Reappearing and Disappearing Wolverines
I live in California and in 2008, I was excited to read about a recent sighting of a wolverine on timber lands in Tahoe, California. This was reported as the first sighting in California in 80 years! It was quickly revealed through DNA testing of scat and hair samples that the wolverine was not a descendant of the California subpopulation, long since extinct, but rather appeared to be a migrant from the Northern Rockies. Who knew how he got there? A similar story recently ran about a new arrival showing up in Colorado, the first sighting since 1919. In this case the individual had been tracked for the entirety of his 500-mile journey from Wyoming. These stories of wolverine travel made me wonder whether animals were surviving and moving around the landscape more easily than our theories would suggest.
But things may not be looking so good for the wolverine after all. A new study in the Journal of Population Ecology reports that with declining snow pack since 1970, wolverines across Canada are declining in numbers. Where snowpack has declined the most, so have the wolverines.
At this point, you might be wondering why I am so excited about wolverines at all. Well, the fact is wolverines are cool. They’re big, tough, mean weasels that legend has battling grizzlies for meals, ripping their way out of the most secure traps, and living in and migrating through the deepest of snows. Interestingly, the authors of this study suggest that a lack of snow due to warming temperatures over the last four decades may be decreasing the abundance of food. This is because wolverines, and many other carnivores, survive in part by feeding on ungulates that perish in harsh winters, like caribou, elk or deer.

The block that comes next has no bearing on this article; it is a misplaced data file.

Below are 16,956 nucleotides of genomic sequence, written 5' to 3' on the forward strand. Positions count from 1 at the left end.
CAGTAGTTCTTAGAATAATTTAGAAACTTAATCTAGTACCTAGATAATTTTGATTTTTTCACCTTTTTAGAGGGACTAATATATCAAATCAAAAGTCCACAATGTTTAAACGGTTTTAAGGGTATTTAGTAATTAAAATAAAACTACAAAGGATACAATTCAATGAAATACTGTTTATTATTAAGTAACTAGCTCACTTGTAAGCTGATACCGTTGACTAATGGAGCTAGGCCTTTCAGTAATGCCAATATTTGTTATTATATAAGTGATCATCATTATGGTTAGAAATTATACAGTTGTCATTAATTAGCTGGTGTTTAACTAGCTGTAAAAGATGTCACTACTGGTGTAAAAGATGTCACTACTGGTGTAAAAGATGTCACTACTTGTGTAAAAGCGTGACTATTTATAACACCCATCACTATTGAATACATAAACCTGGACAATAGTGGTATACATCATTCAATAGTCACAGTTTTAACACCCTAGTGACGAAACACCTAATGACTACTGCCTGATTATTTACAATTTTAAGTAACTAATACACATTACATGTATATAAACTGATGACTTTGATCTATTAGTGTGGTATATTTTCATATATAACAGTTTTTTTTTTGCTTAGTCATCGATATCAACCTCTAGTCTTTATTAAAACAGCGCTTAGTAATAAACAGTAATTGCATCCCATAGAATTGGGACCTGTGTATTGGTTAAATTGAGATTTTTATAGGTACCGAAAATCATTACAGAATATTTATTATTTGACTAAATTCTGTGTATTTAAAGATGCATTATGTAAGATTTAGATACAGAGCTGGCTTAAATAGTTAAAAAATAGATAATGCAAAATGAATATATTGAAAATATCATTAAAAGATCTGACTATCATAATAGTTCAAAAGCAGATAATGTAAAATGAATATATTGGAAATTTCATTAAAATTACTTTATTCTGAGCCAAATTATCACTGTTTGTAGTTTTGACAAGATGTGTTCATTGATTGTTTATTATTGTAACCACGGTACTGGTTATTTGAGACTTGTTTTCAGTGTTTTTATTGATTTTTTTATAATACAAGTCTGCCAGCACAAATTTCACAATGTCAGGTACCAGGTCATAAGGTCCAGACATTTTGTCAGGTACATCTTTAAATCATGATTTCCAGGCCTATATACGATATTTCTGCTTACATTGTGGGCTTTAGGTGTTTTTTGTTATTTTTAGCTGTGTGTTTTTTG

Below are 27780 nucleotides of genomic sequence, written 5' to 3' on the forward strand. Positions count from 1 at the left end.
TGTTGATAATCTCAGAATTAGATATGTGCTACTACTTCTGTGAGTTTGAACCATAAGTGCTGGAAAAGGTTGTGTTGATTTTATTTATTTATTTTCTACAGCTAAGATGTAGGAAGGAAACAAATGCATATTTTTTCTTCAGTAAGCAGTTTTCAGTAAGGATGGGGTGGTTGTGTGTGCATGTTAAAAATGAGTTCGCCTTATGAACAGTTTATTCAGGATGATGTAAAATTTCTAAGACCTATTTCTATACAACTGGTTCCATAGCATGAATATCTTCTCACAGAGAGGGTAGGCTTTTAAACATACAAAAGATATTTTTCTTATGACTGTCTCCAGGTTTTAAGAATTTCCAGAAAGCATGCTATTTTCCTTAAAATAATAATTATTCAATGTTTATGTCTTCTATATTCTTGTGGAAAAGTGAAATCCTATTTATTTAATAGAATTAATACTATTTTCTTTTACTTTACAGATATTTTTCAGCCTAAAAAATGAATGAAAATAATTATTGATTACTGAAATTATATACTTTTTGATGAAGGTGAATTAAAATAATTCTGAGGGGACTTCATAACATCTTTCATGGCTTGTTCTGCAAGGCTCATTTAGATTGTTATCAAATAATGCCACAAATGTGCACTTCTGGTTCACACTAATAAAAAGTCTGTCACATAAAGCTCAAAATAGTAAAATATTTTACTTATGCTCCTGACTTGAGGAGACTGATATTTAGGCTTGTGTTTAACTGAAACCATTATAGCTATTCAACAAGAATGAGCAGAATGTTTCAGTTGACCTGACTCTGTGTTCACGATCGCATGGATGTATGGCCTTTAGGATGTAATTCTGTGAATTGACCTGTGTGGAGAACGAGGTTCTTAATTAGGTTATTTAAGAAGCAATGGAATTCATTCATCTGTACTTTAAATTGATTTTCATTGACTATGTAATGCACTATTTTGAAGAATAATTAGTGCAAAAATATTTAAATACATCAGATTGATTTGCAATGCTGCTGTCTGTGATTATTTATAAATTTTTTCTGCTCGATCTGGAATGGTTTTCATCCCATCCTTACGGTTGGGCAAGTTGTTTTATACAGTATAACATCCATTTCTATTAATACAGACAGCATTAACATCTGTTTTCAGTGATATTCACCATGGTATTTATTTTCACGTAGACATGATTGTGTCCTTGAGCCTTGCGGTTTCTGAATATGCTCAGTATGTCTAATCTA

If the winter is mild, more caribou survive, which means less food for wolverines, and other carrion scavengers like bears and eagles. A 2005 study showed how the re-introduction of wolves in Yellowstone buffers the impacts of climate warming on carrion scavengers. Scavengers steal from wolf kills. In areas without wolves, fewer things kill ungulates—mainly cold weather and deep snowpack. So with less cold and less snow, there is less food for scavengers.
Across the board, declining snow pack is emerging as one of clearest, earliest ways that climate warming is impacting humans, other animals and ecosystems in the United States and elsewhere. Other examples include drier forests and increased wildfires (see Washington: Warming and Wildfires), decrease of cold water flow to trout streams (see Montana: Trout and Drought), and a decrease in agricultural and urban water supplies in areas feed by mountain runoff, such as California.